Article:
Sunday, March 9, 2014
BRUNSWICK – Elizabeth Bailey wasn’t concerned about her nerves or her heart rate this Saturday morning. Her son had one more event in Sochi in the men’s relay biathlon before his Winter Olympics were done.
Lowell Bailey of Lake Placid, N.Y., crosses the finish line of the men's biathlon 20k individual race at the 2014 Winter Olympics on Feb. 13. He finished eighth, the best finish ever by an American.
The Associated Press
Lowell Bailey shoots during the men's biathlon 10k sprint at the 2014 Winter Olympics on Feb. 8.
The Associated Press
Mom expected Lowell Bailey to do just fine. As long as he kept his heart rate down when he sighted his target and squeezed the trigger of his rifle.
“Lowell has a tendency to think a lot. He has to settle and relax. He knows how.”
Elizabeth Bailey left Sochi behind on Monday, three days after Lowell finished eighth in the 20-kilometer individual race, the best finish ever by an American. With little more than a couple of deep breaths, some sleep and tea, she was back teaching nursing students on the Southern Maine Community College campus at the former Brunswick Naval Air Station.
This Saturday morning she was in front of two computer monitors for the relay race, one streaming Lowell’s performance and the other charting race times and targets hit – or missed – by all the teams.
It’s been a whirlwind month for the divorced mother of two but she knew that before it began. She’s done her share of traveling, to Turin, Italy, for the 2006 Winter Olympics and Vancouver, British Columbia, for the 2010 Games. Countless other trips to World Cup events. Lowell is 32 and a veteran biathlete well known to other competitors and fans.
Someday he’ll turn to the degrees in environmental science and political science he earned at the University of Vermont. Elizabeth doesn’t know when. “With Lowell it’s always just thinking about the next race.”
That mindset helped last week. His 2014 Winter Olympics started with a 36th place in the 10K sprint. He followed with a 38th in the pursuit race. Neither race was a confidence builder.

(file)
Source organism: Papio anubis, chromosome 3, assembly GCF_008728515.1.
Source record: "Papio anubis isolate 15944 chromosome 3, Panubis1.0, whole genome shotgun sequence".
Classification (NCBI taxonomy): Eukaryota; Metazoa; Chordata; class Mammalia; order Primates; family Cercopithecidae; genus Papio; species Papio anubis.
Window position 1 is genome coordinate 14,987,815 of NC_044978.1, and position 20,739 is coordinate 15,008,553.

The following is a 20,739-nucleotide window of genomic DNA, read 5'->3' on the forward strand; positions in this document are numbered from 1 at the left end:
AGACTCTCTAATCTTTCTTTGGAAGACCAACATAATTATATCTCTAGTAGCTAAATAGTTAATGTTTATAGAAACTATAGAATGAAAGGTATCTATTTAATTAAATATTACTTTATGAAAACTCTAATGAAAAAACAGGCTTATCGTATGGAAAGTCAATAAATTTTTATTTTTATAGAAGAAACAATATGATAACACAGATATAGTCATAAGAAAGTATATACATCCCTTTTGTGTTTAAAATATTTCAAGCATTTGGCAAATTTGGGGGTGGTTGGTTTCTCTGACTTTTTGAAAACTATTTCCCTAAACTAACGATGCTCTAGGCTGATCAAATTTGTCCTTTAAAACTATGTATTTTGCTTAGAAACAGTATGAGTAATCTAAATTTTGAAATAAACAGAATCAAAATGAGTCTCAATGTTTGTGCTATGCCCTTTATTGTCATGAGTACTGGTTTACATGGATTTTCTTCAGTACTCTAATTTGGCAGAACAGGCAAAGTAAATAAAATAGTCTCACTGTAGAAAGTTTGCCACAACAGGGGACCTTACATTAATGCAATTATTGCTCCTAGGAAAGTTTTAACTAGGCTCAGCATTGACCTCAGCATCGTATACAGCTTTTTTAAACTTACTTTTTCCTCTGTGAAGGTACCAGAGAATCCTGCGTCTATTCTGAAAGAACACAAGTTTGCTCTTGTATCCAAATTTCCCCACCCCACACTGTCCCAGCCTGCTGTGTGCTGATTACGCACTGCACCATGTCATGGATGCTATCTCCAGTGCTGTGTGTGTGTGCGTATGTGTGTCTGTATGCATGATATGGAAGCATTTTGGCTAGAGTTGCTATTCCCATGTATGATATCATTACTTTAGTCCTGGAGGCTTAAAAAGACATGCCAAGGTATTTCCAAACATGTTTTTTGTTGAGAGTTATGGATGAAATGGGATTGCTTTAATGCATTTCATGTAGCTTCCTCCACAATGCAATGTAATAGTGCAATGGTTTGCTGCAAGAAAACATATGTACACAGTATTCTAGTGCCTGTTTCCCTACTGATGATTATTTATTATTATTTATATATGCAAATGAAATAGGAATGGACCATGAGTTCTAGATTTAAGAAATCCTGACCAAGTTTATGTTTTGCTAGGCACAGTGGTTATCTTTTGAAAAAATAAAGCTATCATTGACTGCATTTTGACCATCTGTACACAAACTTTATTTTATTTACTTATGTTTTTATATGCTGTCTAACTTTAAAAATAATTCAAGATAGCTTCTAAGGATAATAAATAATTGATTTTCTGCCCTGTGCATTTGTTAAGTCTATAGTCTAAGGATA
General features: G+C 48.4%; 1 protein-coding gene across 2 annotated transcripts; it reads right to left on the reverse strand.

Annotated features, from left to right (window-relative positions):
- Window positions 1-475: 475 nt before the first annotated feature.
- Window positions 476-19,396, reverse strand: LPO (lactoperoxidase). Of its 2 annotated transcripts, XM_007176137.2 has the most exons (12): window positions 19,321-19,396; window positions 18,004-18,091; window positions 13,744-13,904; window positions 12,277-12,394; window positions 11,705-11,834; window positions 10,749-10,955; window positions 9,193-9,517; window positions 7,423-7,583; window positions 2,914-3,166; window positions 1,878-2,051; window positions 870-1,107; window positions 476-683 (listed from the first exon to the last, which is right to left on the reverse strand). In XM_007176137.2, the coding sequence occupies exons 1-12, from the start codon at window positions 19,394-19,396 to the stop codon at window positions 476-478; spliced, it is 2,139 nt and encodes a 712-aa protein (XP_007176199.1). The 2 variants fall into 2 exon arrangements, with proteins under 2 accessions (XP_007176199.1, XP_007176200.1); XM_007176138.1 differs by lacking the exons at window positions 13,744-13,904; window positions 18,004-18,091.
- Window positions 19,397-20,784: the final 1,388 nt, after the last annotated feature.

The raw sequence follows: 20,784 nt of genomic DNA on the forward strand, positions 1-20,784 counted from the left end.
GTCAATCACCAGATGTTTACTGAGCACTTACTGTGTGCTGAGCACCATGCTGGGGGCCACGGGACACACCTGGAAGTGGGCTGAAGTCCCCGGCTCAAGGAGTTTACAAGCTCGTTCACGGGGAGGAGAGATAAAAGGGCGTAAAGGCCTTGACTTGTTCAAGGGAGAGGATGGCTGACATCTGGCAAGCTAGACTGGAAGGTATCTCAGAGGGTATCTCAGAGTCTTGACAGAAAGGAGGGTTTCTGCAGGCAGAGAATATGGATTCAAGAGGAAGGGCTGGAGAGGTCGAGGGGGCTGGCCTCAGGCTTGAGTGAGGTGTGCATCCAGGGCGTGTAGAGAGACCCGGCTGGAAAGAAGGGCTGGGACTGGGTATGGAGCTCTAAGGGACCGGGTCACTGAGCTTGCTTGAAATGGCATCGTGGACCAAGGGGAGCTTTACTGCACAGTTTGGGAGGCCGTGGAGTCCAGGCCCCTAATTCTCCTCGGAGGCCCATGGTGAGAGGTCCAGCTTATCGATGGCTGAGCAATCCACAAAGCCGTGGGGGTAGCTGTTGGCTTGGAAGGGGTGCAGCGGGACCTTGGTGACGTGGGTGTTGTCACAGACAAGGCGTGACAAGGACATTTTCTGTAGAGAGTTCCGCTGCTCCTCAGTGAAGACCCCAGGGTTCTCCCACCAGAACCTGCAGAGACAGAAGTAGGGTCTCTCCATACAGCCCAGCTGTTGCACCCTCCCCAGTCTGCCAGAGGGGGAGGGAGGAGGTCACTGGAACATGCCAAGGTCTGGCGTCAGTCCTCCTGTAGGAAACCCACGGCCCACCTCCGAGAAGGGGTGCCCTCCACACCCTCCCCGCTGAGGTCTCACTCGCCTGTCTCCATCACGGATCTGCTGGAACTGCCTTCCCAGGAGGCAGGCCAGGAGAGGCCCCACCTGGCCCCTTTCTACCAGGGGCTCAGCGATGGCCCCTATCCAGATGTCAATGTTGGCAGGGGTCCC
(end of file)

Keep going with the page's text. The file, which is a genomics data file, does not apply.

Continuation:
Lowell made himself forget. “The first person I saw after the (pursuit) was my mom. I realized, here’s the reason I’m here, essentially,” he told the Adirondack Daily Enterprise newspaper from his hometown of Lake Placid, N.Y.
“She’s living in this tiny house with like 10 other people down in the valley and she came 4,000 miles just to see me race. When you think about that and how many people besides her have worked so hard even to just get me to the starting line, it makes me appreciate the fact that I’m here and this is happening.”
His next race was the 20K individual and the eighth place. The performance didn’t earn him a medal but it was a benchmark for the entire U.S. biathlon team.
“I was so very happy,” said Elizabeth, sitting Friday at her desk at SMCC. “There was a certain amount of relief. Finally it all came together. I know how hard he’s worked.”
She’s been a professor of nursing at SMCC for nearly three years. Her colleagues have learned about the biathlon through her but the education is ongoing. Someone asked Elizabeth what her son’s job was when he wasn’t skiing and shooting a rifle.
That’s his job, mom said. Six days a week, 11 months out of the year. Training and meetings with coaches, and workouts and more training.
Elizabeth grinned. You can talk to Americans about hockey, downhill skiing and figure skating. The biathlon is a mystery.
But not to northern Europeans. In the Olympic stadium, Elizabeth was typically surrounded by Russian fans. One got quite excited when he discovered she was the mother of Lowell Bailey. She couldn’t follow his Russian and asked someone to translate.
“He was telling me he had Lowell on his fantasy biathlon team.”
The fans, she said, weren’t wrapped up in their country’s flags. Cheering was universal for good performances. After three Olympiads and many World Cup events, Elizabeth knows Americans might not understand.
She spent 10 days in Sochi when, in fact, she wasn’t sure she was going. “Leading up to this there was more trepidation than excitement because of the security issue.”
She saw the glitter of the newly constructed Olympic venues and hotels, and she saw poverty elsewhere. She felt safe but also disconcerted in this extreme world of haves and have-nots.
She flew back to Maine and her daughter, Kendra Bailey, 28, who lives in Portland. Mom is a happy woman. Lowell Bailey is still living a dream.
Steve Solloway can be contacted at 791-6412 or at: